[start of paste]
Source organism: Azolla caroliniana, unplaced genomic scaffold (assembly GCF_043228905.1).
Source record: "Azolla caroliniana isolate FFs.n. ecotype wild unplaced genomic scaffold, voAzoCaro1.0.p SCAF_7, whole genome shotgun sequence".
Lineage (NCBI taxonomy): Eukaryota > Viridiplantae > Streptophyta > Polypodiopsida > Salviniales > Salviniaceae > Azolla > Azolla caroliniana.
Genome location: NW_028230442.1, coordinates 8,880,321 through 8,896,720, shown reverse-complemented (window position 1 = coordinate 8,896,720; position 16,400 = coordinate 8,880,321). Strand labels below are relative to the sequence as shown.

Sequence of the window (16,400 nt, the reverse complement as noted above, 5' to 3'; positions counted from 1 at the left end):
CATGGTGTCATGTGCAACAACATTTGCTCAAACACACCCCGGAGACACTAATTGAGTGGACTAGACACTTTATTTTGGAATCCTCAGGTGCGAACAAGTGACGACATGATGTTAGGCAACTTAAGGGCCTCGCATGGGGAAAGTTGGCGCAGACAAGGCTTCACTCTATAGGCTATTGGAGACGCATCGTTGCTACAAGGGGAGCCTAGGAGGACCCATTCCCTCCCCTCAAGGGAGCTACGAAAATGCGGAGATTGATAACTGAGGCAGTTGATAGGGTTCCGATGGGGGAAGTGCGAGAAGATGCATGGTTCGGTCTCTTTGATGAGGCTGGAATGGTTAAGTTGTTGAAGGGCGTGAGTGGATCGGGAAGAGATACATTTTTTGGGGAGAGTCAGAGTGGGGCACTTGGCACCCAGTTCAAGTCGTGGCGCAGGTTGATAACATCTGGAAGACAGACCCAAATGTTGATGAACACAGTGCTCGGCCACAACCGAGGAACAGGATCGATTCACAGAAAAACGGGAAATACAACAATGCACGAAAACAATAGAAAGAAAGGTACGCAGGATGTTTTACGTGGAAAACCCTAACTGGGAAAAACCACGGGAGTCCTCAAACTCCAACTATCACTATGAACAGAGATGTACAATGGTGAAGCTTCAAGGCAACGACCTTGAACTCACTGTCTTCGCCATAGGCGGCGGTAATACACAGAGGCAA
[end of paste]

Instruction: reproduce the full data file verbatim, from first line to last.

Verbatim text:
Source organism: Azolla caroliniana, unplaced genomic scaffold (assembly GCF_043228905.1).
Source record: "Azolla caroliniana isolate FFs.n. ecotype wild unplaced genomic scaffold, voAzoCaro1.0.p SCAF_7, whole genome shotgun sequence".
Lineage (NCBI taxonomy): Eukaryota > Viridiplantae > Streptophyta > Polypodiopsida > Salviniales > Salviniaceae > Azolla > Azolla caroliniana.
Genome location: NW_028230442.1, coordinates 8,880,321 through 8,896,720, shown reverse-complemented (window position 1 = coordinate 8,896,720; position 16,400 = coordinate 8,880,321). Strand labels below are relative to the sequence as shown.

Sequence of the window (16,400 nt, the reverse complement as noted above, 5' to 3'; positions counted from 1 at the left end):
CATGGTGTCATGTGCAACAACATTTGCTCAAACACACCCCGGAGACACTAATTGAGTGGACTAGACACTTTATTTTGGAATCCTCAGGTGCGAACAAGTGACGACATGATGTTAGGCAACTTAAGGGCCTCGCATGGGGAAAGTTGGCGCAGACAAGGCTTCACTCTATAGGCTATTGGAGACGCATCGTTGCTACAAGGGGAGCCTAGGAGGACCCATTCCCTCCCCTCAAGGGAGCTACGAAAATGCGGAGATTGATAACTGAGGCAGTTGATAGGGTTCCGATGGGGGAAGTGCGAGAAGATGCATGGTTCGGTCTCTTTGATGAGGCTGGAATGGTTAAGTTGTTGAAGGGCGTGAGTGGATCGGGAAGAGATACATTTTTTGGGGAGAGTCAGAGTGGGGCACTTGGCACCCAGTTCAAGTCGTGGCGCAGGTTGATAACATCTGGAAGACAGACCCAAATGTTGATGAACACAGTGCTCGGCCACAACCGAGGAACAGGATCGATTCACAGAAAAACGGGAAATACAACAATGCACGAAAACAATAGAAAGAAAGGTACGCAGGATGTTTTACGTGGAAAACCCTAACTGGGAAAAACCACGGGAGTCCTCAAACTCCAACTATCACTATGAACAGAGATGTACAATGGTGAAGCTTCAAGGCAACGACCTTGAACTCACTGTCTTCGCCATAGGCGGCGGTAATACACAGAGGCAA